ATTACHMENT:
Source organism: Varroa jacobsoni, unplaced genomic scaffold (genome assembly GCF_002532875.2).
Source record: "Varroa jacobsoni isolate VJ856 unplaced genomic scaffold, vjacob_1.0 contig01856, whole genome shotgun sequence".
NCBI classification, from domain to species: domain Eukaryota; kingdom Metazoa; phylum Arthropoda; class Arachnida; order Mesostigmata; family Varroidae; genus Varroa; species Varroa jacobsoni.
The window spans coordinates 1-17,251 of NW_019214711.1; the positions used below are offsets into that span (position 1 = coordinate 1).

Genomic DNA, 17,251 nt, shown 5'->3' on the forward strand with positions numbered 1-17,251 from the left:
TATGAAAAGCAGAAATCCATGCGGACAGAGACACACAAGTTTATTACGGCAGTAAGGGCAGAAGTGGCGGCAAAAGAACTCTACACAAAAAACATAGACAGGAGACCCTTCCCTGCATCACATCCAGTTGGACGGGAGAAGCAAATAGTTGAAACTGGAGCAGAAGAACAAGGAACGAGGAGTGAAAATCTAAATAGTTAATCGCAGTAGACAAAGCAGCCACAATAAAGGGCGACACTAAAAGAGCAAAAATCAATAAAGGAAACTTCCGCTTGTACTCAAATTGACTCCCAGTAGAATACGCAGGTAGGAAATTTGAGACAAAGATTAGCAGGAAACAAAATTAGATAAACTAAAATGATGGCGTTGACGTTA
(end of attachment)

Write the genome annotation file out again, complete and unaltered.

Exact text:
Source organism: Varroa jacobsoni, unplaced genomic scaffold (genome assembly GCF_002532875.2).
Source record: "Varroa jacobsoni isolate VJ856 unplaced genomic scaffold, vjacob_1.0 contig01856, whole genome shotgun sequence".
NCBI classification, from domain to species: domain Eukaryota; kingdom Metazoa; phylum Arthropoda; class Arachnida; order Mesostigmata; family Varroidae; genus Varroa; species Varroa jacobsoni.
The window spans coordinates 1-17,251 of NW_019214711.1; the positions used below are offsets into that span (position 1 = coordinate 1).

Genomic DNA, 17,251 nt, shown 5'->3' on the forward strand with positions numbered 1-17,251 from the left:
TATGAAAAGCAGAAATCCATGCGGACAGAGACACACAAGTTTATTACGGCAGTAAGGGCAGAAGTGGCGGCAAAAGAACTCTACACAAAAAACATAGACAGGAGACCCTTCCCTGCATCACATCCAGTTGGACGGGAGAAGCAAATAGTTGAAACTGGAGCAGAAGAACAAGGAACGAGGAGTGAAAATCTAAATAGTTAATCGCAGTAGACAAAGCAGCCACAATAAAGGGCGACACTAAAAGAGCAAAAATCAATAAAGGAAACTTCCGCTTGTACTCAAATTGACTCCCAGTAGAATACGCAGGTAGGAAATTTGAGACAAAGATTAGCAGGAAACAAAATTAGATAAACTAAAATGATGGCGTTGACGTTA